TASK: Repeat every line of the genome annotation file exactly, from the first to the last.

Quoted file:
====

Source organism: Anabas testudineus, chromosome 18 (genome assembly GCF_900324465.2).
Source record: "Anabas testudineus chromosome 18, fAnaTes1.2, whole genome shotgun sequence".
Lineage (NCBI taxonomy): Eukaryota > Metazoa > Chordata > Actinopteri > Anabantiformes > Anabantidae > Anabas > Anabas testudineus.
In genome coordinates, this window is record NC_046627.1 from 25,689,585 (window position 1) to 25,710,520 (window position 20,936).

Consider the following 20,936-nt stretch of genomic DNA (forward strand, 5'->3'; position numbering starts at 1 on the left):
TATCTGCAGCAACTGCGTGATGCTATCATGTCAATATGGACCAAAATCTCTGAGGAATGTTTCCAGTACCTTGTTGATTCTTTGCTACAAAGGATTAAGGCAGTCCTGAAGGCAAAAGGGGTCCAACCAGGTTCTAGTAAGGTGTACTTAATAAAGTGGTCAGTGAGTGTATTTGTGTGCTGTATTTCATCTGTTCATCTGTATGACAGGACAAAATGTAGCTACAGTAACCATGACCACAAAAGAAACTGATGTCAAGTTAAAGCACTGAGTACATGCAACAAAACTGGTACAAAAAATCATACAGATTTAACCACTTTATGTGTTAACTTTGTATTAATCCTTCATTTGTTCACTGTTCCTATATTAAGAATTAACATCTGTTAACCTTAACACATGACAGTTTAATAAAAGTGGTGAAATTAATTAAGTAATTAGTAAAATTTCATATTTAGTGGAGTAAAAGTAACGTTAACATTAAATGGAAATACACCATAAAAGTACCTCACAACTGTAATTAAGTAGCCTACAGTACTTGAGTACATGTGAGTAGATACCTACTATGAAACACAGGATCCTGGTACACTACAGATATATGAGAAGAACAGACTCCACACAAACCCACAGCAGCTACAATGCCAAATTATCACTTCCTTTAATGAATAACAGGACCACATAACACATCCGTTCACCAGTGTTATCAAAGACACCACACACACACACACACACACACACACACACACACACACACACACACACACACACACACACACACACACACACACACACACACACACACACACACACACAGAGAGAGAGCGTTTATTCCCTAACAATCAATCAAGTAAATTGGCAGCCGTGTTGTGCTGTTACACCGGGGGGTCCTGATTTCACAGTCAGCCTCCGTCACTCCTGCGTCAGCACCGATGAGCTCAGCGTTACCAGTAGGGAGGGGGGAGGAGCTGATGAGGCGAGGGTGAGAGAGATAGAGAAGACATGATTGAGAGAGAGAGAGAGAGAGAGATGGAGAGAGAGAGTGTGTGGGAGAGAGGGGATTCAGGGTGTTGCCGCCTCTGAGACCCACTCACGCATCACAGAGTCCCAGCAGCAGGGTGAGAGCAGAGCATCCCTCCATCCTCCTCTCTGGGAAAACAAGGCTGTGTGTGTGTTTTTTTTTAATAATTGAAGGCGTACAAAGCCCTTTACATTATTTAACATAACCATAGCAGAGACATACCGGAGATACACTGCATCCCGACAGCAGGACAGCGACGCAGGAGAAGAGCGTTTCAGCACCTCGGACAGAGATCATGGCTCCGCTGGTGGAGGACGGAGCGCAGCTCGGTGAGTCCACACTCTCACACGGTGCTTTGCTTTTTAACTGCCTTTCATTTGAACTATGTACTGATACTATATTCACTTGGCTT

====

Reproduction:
Source organism: Anabas testudineus, chromosome 18 (genome assembly GCF_900324465.2).
Source record: "Anabas testudineus chromosome 18, fAnaTes1.2, whole genome shotgun sequence".
Lineage (NCBI taxonomy): Eukaryota > Metazoa > Chordata > Actinopteri > Anabantiformes > Anabantidae > Anabas > Anabas testudineus.
In genome coordinates, this window is record NC_046627.1 from 25,689,585 (window position 1) to 25,710,520 (window position 20,936).

Consider the following 20,936-nt stretch of genomic DNA (forward strand, 5'->3'; position numbering starts at 1 on the left):
TATCTGCAGCAACTGCGTGATGCTATCATGTCAATATGGACCAAAATCTCTGAGGAATGTTTCCAGTACCTTGTTGATTCTTTGCTACAAAGGATTAAGGCAGTCCTGAAGGCAAAAGGGGTCCAACCAGGTTCTAGTAAGGTGTACTTAATAAAGTGGTCAGTGAGTGTATTTGTGTGCTGTATTTCATCTGTTCATCTGTATGACAGGACAAAATGTAGCTACAGTAACCATGACCACAAAAGAAACTGATGTCAAGTTAAAGCACTGAGTACATGCAACAAAACTGGTACAAAAAATCATACAGATTTAACCACTTTATGTGTTAACTTTGTATTAATCCTTCATTTGTTCACTGTTCCTATATTAAGAATTAACATCTGTTAACCTTAACACATGACAGTTTAATAAAAGTGGTGAAATTAATTAAGTAATTAGTAAAATTTCATATTTAGTGGAGTAAAAGTAACGTTAACATTAAATGGAAATACACCATAAAAGTACCTCACAACTGTAATTAAGTAGCCTACAGTACTTGAGTACATGTGAGTAGATACCTACTATGAAACACAGGATCCTGGTACACTACAGATATATGAGAAGAACAGACTCCACACAAACCCACAGCAGCTACAATGCCAAATTATCACTTCCTTTAATGAATAACAGGACCACATAACACATCCGTTCACCAGTGTTATCAAAGACACCACACACACACACACACACACACACACACACACACACACACACACACACACACACACACACACACACACACACACACACACACACACACACACACACACAGAGAGAGAGCGTTTATTCCCTAACAATCAATCAAGTAAATTGGCAGCCGTGTTGTGCTGTTACACCGGGGGGTCCTGATTTCACAGTCAGCCTCCGTCACTCCTGCGTCAGCACCGATGAGCTCAGCGTTACCAGTAGGGAGGGGGGAGGAGCTGATGAGGCGAGGGTGAGAGAGATAGAGAAGACATGATTGAGAGAGAGAGAGAGAGAGAGATGGAGAGAGAGAGTGTGTGGGAGAGAGGGGATTCAGGGTGTTGCCGCCTCTGAGACCCACTCACGCATCACAGAGTCCCAGCAGCAGGGTGAGAGCAGAGCATCCCTCCATCCTCCTCTCTGGGAAAACAAGGCTGTGTGTGTGTTTTTTTTTAATAATTGAAGGCGTACAAAGCCCTTTACATTATTTAACATAACCATAGCAGAGACATACCGGAGATACACTGCATCCCGACAGCAGGACAGCGACGCAGGAGAAGAGCGTTTCAGCACCTCGGACAGAGATCATGGCTCCGCTGGTGGAGGACGGAGCGCAGCTCGGTGAGTCCACACTCTCACACGGTGCTTTGCTTTTTAACTGCCTTTCATTTGAACTATGTACTGATACTATATTCACTTGGCTT